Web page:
A test sample was prepared, consisting of human serum albumin, bovine β-lactoglobubin, human transferrin and bovine carbonic anhydrase, dissolved in the electrophoresis buffer, diluted ten-fold. The concentration of transferrin was 0.46 mg/mL, and the concentration of each remaining protein was 0.23 mg/mL.
The test sample was introduced into the end of the capillary which had not been plugged, and which served as the cathodic end, by electrophoresis at 3,000 V for 8 sec. Electrophoretic separation was then performed in a series of runs at the same voltage on portions of the same sample.
Prior to the first run, the capillary was exposed to a 5% SDS solution at pH of about 12 for two days. The resulting electropherogram is shown in FIG. 1, in which the peaks are labeled as follows:
C: carbonic anhydrase
Over a period of two weeks after the first run, the experiment was repeated 1-4 times every day. Between each run the capillary was flushed with the 5% SDS solution at pH of about 12 and let stand with the solution inside the capillary. Prior to each run, the capillary was washed with water, 0.1M sodium phosphate (pH 2.5), water again, and finally electrophoresis buffer. FIGS. 2 and 3 are electropherograms taken at ten days (the twenty-second run) and sixteen days (the fifieth run), respectively, counting from the initial exposure of the capillary to the 5% SDS solution. It is clear from a comparison of the electropherograms that the coating exhibited a high degree of stability despite the harsh treatment suffered by the exposure to SDS and the high pH.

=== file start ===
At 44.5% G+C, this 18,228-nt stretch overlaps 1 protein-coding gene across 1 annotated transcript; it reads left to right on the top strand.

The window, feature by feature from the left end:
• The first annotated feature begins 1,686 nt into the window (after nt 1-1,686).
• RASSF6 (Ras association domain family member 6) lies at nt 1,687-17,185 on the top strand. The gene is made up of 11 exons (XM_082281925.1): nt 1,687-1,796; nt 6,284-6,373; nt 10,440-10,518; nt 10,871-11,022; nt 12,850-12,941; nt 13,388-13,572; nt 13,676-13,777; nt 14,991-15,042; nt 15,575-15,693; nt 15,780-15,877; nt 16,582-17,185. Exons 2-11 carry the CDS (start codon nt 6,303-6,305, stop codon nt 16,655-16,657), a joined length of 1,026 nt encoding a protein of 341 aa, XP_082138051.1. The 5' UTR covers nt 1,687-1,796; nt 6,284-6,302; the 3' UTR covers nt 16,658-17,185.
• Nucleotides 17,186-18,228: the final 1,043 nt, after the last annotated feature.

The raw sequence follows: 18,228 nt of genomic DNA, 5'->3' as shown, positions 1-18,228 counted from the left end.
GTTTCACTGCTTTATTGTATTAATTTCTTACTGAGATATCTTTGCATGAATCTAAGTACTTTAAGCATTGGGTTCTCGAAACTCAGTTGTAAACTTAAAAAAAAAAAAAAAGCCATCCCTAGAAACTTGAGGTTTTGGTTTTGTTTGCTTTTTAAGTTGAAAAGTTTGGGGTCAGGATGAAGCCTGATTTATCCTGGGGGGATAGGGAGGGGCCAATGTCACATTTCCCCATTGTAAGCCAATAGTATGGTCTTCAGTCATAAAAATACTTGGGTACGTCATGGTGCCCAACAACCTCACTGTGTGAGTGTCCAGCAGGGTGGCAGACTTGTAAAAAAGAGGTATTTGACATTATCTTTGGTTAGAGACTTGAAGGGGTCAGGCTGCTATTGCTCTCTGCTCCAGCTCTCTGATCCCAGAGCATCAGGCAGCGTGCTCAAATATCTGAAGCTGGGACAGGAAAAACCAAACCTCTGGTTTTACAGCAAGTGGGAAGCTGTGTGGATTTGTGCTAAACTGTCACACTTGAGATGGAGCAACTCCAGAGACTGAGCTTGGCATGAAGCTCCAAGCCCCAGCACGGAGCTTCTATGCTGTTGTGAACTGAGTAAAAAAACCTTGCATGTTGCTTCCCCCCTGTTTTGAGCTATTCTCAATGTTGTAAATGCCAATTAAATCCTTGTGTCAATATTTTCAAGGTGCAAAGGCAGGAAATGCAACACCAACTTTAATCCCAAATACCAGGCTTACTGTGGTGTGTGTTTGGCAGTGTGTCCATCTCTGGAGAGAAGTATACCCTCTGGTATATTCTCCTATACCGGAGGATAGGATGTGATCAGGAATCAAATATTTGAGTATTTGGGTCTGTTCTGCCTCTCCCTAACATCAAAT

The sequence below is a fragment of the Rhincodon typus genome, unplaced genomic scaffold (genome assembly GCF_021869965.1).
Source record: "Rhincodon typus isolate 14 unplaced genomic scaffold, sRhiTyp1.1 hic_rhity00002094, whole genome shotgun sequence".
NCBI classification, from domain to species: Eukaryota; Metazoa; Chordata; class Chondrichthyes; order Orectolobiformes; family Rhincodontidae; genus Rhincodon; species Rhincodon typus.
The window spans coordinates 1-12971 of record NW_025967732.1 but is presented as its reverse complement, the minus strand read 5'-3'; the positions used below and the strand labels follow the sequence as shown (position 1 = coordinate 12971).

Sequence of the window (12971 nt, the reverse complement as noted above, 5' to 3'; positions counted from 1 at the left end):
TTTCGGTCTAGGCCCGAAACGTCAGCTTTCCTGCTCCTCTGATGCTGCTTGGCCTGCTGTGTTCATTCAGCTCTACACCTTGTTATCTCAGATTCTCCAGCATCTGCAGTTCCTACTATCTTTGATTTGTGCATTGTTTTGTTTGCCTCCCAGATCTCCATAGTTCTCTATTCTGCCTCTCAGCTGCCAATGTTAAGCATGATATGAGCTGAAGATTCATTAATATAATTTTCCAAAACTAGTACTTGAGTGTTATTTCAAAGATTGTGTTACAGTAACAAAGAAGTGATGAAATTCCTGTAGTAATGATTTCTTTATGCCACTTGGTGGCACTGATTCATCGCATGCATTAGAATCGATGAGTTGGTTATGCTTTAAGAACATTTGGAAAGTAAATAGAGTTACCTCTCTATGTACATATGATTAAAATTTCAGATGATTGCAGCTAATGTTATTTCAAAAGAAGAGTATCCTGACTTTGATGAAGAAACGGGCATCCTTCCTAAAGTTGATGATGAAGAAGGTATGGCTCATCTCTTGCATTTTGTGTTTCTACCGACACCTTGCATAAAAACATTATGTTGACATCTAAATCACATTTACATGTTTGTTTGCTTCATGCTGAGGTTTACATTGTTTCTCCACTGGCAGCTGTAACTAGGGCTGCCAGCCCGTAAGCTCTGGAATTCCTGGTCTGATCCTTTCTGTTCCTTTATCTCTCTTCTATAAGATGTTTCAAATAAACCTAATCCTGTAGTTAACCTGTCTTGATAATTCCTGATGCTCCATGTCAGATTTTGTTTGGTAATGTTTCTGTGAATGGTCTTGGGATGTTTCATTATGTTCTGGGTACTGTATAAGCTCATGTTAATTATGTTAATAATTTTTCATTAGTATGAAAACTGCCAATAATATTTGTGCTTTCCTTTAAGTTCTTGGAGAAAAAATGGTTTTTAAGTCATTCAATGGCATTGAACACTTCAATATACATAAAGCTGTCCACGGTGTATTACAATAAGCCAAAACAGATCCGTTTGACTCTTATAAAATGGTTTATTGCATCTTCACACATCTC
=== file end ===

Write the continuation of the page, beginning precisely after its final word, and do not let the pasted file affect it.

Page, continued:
The foregoing is offered primarily for purposes of illustration. It will be readily apparent to those skilled in the art that the operating conditions, materials, procedural steps and other parameters of the system described herein may be further modified or substituted in various ways without departing from the spirit and scope of the invention.
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|U.S. Classification||427/235, 427/299, 204/454, 204/601|
|Jan 21, 1992||AS||Assignment|
Owner name: BIO-RAD LABORATORIES, INC. A CORP. OF DELAWARE,
Free format text: ASSIGNMENT OF ASSIGNORS INTEREST.;ASSIGNOR:HJERTEN, STELLAN;REEL/FRAME:005978/0549
Effective date: 19911218
|Dec 23, 1996||FPAY||Fee payment|
Year of fee payment: 4
|Aug 10, 2000||FPAY||Fee payment|
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|Dec 3, 2004||FPAY||Fee payment|
Year of fee payment: 12